From: Vaughan Pratt <pratt@cs.stanford.edu>

Date: Wed, 07 Mar 2007 21:47:29 -0800

Message-ID: <45EFA371.6000106@cs.stanford.edu>

To: public-owl-dev@w3.org, semantic-web@w3.org

Date: Wed, 07 Mar 2007 21:47:29 -0800

Message-ID: <45EFA371.6000106@cs.stanford.edu>

To: public-owl-dev@w3.org, semantic-web@w3.org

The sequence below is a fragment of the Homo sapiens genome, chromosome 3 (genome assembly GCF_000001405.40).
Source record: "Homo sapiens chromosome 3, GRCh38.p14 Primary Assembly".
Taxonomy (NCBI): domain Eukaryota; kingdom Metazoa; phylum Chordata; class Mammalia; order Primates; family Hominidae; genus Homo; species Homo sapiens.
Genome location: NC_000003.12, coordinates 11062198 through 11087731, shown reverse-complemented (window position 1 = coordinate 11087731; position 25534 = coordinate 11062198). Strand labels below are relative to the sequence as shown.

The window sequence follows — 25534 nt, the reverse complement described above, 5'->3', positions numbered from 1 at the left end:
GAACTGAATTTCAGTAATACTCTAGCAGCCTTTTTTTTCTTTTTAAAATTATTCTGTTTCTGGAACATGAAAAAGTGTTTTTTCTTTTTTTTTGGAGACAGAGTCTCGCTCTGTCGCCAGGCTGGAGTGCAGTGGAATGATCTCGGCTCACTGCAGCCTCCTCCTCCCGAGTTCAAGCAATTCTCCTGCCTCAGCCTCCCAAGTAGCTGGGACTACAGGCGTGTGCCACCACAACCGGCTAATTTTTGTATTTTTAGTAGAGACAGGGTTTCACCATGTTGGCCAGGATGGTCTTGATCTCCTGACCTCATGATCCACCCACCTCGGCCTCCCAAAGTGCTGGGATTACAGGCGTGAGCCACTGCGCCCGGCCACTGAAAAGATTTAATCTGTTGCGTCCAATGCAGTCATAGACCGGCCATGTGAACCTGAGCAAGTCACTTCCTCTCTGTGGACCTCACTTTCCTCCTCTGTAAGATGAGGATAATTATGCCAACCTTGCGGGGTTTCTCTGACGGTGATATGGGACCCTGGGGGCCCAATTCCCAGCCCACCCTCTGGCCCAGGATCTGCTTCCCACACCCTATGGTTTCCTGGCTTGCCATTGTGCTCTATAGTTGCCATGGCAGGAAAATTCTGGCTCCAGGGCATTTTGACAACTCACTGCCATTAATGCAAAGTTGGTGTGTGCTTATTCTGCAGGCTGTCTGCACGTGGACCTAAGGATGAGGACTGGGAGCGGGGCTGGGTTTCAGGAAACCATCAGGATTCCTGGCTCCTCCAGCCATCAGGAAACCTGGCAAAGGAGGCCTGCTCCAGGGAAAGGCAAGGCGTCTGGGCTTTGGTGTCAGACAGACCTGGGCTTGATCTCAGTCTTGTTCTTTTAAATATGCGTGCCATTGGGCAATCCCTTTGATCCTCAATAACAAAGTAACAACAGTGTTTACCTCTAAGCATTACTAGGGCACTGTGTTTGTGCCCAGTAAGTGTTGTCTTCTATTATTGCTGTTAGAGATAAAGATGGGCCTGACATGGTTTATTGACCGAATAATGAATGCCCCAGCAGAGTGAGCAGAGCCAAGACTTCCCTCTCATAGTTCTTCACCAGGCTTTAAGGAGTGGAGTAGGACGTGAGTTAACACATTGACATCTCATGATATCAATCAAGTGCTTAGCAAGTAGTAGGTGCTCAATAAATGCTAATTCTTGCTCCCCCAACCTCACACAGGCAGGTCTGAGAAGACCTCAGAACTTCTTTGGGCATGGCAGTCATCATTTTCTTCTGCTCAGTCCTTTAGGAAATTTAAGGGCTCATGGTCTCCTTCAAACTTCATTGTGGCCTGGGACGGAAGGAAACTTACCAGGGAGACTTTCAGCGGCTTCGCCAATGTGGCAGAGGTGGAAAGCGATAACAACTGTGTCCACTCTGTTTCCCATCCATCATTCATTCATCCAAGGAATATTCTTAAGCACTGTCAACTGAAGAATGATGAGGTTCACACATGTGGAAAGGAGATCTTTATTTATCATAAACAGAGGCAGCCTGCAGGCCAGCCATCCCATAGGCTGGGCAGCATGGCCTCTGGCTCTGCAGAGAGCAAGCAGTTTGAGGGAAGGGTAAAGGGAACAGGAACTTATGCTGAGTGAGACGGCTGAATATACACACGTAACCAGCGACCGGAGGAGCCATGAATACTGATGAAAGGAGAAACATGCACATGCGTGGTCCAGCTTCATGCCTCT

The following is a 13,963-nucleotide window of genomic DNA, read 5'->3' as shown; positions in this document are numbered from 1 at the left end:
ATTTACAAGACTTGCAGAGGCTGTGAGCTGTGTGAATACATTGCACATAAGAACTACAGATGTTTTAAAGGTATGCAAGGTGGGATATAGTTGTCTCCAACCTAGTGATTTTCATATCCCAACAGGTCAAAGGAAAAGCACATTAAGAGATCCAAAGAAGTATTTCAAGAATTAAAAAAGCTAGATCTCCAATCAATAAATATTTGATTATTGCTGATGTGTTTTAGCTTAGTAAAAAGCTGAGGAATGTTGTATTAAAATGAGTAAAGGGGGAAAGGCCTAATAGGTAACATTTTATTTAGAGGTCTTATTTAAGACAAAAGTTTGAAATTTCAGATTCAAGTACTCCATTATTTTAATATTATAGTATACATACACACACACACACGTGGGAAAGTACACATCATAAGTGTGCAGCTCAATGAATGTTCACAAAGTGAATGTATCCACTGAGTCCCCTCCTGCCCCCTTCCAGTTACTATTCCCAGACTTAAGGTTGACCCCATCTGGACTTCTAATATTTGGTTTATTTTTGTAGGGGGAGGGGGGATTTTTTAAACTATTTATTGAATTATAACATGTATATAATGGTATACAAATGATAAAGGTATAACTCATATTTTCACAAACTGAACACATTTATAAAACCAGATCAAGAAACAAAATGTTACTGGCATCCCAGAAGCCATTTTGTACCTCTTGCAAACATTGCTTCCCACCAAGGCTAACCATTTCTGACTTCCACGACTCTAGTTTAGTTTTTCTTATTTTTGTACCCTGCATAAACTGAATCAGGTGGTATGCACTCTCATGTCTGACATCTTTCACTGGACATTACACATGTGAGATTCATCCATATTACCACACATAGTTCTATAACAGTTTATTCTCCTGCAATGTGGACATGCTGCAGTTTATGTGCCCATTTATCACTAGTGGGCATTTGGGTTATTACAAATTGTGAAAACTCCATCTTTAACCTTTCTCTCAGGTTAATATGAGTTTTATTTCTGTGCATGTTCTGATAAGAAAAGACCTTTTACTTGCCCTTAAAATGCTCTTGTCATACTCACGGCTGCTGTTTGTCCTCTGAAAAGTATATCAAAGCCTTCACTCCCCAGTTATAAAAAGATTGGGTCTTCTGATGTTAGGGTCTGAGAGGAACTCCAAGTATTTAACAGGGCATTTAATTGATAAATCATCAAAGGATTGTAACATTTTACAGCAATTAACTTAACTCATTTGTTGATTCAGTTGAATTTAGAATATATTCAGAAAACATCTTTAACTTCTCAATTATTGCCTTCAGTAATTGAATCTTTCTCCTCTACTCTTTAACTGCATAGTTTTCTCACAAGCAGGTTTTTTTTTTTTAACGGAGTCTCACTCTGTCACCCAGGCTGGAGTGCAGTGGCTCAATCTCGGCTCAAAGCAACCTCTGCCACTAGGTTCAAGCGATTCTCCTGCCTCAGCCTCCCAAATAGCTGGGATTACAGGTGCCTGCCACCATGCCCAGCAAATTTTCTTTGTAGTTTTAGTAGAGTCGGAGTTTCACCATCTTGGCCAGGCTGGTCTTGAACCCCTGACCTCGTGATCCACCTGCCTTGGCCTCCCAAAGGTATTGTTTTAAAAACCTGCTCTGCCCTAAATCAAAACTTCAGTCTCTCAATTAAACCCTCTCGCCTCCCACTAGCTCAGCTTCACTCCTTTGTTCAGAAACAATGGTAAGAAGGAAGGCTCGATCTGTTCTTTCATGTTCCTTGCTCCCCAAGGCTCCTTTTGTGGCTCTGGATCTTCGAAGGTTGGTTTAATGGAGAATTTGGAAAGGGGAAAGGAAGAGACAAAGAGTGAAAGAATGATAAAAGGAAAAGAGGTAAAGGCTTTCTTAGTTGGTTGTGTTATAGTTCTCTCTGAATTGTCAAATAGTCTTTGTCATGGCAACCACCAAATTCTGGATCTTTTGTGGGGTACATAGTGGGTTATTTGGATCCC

Bijan Parsia wrote: >> That said, I'd be very interested to know whether anyone besides you >> on this list proposes to apply to programs the same logical >> connectives as are applied to propositions, especially the >> nonmonotonic ones such as negation and implication. > [snip] > > I don't know where you are getting that from. I'm not talking about any > *nonmonotonic* negation or implication. And I'm not proposing it, I'm > pointing out that that's how PDL works. According to http://en.wikipedia.org/wiki/Dynamic_logic_%28modal_logic%29 the negation connective of PDL applies only to propositions, not programs. PDL's negation is a nonmonotonic (in fact antimonotonic) operation, in the sense that if p <= q then not-q <= not-p. Similarly implication p -> q is nonmonotonic but not (purely) antimonotonic: it is antimonotonic in p and monotonic in q. You may be thinking of nonmonotonic logics, where "nonmonotonic" refers to the deductive closure operation yielding the set of all consequences, not to the logical connectives. Normally in logic, if a set G of formulas is a subset of a set G', the deductive closure of G is a subset of that of G'. This does not hold in general in nonmonotonic logics, where deductive closure need be neither monotonic nor antimonotonic. VaughanReceived on Thursday, 8 March 2007 05:47:40 UTC

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